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Feeling the outdoors while being inside—House of Hungarian Music

The forest is my background,” stated Sou Fujimoto in a previous interview a few years ago. The architect has always emphasised the importance of nature in Japanese society; and his architectural thinking is also based on the constancy and balance of the forest ecosystem which he has expressed in many of his past interviews and discussions. 

This article was published in print in Hype&Hyper 2022/1.

Author: Zsuzsanna Molnár 
Photos: Balázs Mohai

This is no different in the case of Fujimoto’s House of Music in Hungary, which almost melts into its surroundings—City Park—thanks to the architect’s sensitivity and respect for the environment and the history of the place. In his buildings, including the House of Hungarian Music, in addition to traditional building materials, light, air, and sound have also become elements utilised in his creations. 

Fujimoto questions the artificially created boundaries in architecture, the distinctions between walls and windows, and the sharp separation of the inside and outside. In the House of Hungarian Music, these features are most strikingly addressed in the glass façade, completed by the design of the undulating roof structure that stretches beyond the building. The ceiling both indoors and outdoors, is covered with elements reminiscent of leaves; this unified visual effect reinforces the dissolution of the boundaries between inside and outside, and at times, even creating an optical illusion.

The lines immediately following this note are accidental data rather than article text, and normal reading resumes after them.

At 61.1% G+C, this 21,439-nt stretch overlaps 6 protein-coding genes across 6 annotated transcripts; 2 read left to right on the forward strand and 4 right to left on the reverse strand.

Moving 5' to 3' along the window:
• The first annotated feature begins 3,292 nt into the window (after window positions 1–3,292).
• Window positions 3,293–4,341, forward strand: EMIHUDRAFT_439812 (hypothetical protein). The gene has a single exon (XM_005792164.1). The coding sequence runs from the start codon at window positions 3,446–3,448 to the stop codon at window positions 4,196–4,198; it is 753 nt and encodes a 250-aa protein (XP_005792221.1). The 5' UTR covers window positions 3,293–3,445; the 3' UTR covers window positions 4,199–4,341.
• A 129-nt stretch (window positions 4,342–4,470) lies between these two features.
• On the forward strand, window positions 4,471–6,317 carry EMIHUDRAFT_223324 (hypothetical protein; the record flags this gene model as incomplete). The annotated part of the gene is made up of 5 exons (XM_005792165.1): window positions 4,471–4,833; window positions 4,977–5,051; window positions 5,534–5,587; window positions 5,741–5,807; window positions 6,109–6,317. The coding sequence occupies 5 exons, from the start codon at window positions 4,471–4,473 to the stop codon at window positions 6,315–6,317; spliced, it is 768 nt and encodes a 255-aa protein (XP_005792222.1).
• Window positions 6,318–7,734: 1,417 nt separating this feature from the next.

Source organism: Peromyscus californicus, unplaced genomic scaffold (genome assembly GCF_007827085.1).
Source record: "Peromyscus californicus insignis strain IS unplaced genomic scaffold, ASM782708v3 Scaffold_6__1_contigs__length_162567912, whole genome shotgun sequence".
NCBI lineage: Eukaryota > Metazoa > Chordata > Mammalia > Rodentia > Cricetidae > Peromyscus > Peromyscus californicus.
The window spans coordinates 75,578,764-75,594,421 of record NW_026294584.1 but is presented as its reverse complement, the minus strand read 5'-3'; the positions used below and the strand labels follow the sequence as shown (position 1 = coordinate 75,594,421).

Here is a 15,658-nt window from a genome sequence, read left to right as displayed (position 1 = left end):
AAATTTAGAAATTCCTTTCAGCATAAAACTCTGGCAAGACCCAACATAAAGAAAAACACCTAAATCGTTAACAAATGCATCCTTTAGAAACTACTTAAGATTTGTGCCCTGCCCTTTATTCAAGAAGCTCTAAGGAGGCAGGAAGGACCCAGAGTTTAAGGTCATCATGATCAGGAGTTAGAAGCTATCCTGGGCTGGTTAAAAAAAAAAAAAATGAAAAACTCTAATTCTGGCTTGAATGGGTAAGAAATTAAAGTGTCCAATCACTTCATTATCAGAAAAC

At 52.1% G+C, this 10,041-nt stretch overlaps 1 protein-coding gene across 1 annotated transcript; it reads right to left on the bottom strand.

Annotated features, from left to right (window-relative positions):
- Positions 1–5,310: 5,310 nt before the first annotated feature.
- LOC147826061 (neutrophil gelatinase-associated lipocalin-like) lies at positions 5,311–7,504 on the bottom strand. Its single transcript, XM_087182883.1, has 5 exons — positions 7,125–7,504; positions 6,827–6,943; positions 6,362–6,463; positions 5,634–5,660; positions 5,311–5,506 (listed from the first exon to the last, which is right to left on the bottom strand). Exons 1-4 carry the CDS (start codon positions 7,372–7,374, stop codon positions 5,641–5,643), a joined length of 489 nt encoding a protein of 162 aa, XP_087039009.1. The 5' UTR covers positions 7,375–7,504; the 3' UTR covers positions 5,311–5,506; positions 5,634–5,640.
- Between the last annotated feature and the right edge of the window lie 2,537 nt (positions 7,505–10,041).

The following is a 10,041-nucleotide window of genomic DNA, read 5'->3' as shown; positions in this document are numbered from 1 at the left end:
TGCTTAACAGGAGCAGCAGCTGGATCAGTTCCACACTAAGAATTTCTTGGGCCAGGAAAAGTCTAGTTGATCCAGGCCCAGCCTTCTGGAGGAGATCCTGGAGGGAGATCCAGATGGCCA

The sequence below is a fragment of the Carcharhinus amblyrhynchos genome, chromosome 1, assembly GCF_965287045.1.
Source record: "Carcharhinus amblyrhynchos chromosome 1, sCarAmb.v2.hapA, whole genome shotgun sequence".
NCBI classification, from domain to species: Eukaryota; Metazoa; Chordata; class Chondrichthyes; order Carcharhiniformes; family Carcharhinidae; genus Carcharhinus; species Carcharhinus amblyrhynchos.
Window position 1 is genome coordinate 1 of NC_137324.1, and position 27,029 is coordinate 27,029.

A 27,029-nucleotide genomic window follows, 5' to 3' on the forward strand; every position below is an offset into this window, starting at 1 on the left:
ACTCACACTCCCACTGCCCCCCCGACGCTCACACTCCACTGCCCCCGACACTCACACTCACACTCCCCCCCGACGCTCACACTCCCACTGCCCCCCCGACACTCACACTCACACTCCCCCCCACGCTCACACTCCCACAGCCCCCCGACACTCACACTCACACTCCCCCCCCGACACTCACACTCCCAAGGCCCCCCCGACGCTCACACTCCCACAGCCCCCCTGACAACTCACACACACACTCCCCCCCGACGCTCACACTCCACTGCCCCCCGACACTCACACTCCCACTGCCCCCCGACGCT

The roof structure, longitudinally extending beyond the building itself, creates a so-called “in-between space”—known as an engawa in traditional Japanese architecture. The engawa is an edging strip of flooring which runs between the space of a house and its garden, which Fujimoto uses in a contemporary way in his buildings. 

The “in-between space” of the House of Hungarian Music not only helps prepare visitors to enter or slow down when leaving the building, but also deepens the relationship with nature by creating openings in the roof structure that provide a habitat for the trees that have been present in the same spot for decades. This “in-between space” also houses an open-air stage, where the audience can experience a unique setting to feel at one with nature within City Park. 

The upper level of the building extends into the roof structure, which gives the building its character, and this is where the offices, library and music education rooms can be found. Although the design makes these areas less in touch with nature—compared to the ground floor concert halls and service areas—the light wells and small terraces still manage to bring the environment closer. The lowest, underground level provides space for functions that do not require natural light, a sound dome and exhibition spaces.

For the House of Hungarian Music to truly be alive, the building alone is not enough—it’s the programmes on show that must fill it with life. As Márton Horn, project director of the institution outlined, the House primarily serves an educational function, so performances in a wide range of musical genres are welcome, that are often a result of the collaboration between Hungarian and foreign performers, and at times performers from other art forms. Hopefully, the complex programme will connect to all visitors interested in music, the same way the building creates an active relationship between nature and the built environment.

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